To Tweet or Not to Tweet in the Museum

Mairin —  February 21, 2013 — 9 Comments

I recently had a conversation with a museum educator about how twitter can be used to engage audiences. We were speaking specifically about using twitter hashtags in an art history lecture-based course she runs (If you want to know more about using twitter this way read Tweeting for Class: Using Social Media to Enable Student Co-Construction of Lectures). This educator told me that she thought what I was proposing was very exciting but that she doubted any of her students had twitter accounts because of the demographic – she said most were over 40. She had a point. Why use something if the audience doesn’t? What is the point of investing time in a tool that won’t reach people? This led me to wonder if this is true only for her course or is it also the case for all visitors to the museum she works in?

Museum Demographics – Onsite Vs. Online

I figured the best way to answer my questions was to look at visitor studies. The first thing I did was start looking at the demographics of museums that have a lot of social media offerings to see if their demographics were younger. But then I realized that there can be a big difference between our onsite and online visitors so I started looking for visitor studies done on museums’ online visitors. I found quite a few but all on museum websites specifically, there was no mention of social media (we have done some studies on social media but none that I can find that look at the demographics of our followers and if our onsite visitors use social media).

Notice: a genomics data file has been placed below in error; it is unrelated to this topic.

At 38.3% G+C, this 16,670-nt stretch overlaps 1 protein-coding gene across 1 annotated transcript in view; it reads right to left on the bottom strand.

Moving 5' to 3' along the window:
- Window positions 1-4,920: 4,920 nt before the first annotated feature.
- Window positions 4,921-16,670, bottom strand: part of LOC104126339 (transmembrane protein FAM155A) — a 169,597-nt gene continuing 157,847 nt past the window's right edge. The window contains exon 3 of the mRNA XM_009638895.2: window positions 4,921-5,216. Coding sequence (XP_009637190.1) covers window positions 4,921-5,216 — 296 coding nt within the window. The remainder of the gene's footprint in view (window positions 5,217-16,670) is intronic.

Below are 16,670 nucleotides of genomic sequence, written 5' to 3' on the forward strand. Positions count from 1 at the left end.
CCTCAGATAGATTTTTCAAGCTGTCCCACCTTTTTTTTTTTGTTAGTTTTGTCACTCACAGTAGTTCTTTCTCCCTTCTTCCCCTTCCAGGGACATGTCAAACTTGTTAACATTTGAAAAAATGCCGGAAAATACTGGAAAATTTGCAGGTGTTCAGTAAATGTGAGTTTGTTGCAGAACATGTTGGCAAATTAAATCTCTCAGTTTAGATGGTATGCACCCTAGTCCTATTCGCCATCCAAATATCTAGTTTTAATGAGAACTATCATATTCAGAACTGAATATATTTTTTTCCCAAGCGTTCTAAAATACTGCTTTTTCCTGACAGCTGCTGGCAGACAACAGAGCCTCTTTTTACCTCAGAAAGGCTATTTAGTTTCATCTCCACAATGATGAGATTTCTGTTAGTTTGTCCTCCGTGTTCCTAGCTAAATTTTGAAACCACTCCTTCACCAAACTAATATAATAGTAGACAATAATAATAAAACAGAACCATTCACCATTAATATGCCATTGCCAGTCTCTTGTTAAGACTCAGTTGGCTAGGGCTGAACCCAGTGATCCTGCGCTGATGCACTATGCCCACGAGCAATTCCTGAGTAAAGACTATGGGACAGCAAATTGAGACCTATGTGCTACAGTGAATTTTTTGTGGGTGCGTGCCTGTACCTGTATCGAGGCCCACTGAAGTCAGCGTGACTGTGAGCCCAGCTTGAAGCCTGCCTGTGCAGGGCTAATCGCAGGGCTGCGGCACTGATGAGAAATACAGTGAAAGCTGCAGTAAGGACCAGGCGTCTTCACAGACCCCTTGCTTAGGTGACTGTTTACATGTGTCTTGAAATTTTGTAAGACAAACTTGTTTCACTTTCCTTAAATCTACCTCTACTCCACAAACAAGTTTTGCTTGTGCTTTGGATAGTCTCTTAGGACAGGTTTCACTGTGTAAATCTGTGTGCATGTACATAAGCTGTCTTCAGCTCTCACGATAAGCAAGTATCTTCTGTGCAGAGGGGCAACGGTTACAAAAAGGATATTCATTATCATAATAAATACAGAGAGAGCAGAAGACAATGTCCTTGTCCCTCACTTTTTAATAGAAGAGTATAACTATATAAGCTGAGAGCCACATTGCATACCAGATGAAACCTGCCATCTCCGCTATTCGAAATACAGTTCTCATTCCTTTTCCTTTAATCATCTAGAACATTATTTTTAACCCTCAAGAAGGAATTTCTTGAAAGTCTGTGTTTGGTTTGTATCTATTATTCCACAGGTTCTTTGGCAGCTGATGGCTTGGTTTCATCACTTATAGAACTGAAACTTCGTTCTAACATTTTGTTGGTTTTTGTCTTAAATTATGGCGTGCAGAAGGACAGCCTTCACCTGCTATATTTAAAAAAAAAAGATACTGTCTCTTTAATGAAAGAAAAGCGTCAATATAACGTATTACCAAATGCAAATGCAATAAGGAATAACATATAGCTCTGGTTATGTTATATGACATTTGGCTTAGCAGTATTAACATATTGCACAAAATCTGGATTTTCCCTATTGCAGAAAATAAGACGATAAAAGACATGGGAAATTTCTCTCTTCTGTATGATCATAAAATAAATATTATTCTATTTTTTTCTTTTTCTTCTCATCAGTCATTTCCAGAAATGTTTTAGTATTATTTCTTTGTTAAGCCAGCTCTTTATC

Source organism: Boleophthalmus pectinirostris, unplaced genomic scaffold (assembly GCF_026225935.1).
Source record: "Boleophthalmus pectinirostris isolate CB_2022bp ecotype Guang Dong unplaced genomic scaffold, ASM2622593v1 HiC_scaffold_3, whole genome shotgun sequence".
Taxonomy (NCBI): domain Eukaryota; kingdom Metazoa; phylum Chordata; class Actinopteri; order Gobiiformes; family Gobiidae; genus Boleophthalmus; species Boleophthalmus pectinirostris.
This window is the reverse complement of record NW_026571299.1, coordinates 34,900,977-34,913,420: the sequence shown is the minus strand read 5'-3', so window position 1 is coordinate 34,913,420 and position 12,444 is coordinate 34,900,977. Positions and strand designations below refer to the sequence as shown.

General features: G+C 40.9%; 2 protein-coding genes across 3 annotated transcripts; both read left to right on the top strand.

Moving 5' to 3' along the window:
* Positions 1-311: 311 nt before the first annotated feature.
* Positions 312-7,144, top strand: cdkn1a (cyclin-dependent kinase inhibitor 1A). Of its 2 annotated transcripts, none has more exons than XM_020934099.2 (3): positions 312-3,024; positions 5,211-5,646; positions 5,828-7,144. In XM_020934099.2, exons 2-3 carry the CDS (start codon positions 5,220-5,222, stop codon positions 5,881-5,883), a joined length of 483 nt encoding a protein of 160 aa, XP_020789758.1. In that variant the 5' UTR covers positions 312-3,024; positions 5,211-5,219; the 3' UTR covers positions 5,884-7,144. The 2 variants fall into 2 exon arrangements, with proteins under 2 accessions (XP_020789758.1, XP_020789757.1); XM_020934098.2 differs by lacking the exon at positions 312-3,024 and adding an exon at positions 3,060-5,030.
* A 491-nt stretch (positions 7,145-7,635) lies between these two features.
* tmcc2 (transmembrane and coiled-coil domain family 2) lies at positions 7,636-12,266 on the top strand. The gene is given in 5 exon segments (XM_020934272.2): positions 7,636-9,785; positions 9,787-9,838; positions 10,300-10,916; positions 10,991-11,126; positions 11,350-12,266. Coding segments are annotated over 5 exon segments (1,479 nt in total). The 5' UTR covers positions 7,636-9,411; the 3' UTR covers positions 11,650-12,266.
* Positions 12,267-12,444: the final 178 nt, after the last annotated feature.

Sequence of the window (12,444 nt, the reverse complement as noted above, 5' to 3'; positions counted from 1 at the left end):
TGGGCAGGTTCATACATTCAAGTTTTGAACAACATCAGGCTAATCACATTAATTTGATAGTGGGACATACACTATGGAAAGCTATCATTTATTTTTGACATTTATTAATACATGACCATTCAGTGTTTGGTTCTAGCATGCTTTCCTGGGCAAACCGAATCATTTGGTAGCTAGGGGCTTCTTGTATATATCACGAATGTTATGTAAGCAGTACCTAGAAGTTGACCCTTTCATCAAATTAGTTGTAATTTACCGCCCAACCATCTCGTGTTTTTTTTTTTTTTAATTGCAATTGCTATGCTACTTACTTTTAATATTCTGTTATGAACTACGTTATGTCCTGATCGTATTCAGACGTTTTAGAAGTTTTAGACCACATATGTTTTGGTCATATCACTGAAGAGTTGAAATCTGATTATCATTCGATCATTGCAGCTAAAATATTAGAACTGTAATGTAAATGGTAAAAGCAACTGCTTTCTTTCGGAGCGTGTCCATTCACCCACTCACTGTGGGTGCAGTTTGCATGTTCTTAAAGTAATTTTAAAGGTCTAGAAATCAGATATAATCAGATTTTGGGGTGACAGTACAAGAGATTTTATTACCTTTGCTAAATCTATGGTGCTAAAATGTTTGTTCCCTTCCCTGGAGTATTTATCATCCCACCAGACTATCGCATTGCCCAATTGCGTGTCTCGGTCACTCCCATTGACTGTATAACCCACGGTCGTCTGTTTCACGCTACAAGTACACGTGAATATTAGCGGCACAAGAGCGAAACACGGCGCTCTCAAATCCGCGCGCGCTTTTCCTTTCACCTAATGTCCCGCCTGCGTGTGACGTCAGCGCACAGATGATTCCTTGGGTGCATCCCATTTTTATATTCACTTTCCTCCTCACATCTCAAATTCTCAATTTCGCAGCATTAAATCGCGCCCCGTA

Demographics vs. Psychographics

Furthermore, we aren’t looking at demographics anymore – it’s like so passé. The trendy thing to do (and most museum people I know are pretty trendy, I’ve been having to conquer my fear of hipsters because of this) is to switch to psychographics when segmenting visitors. John Falk’s visitor identity related motivations is the dominant visitor segmentation (an example of this type of study is Exploring the Relationship Between Visitor Motivation and Engagement in Online Museum Audiences – a study of the Indianapolis Museum of Art’s web visitors).

Ageism and Social Media Assumptions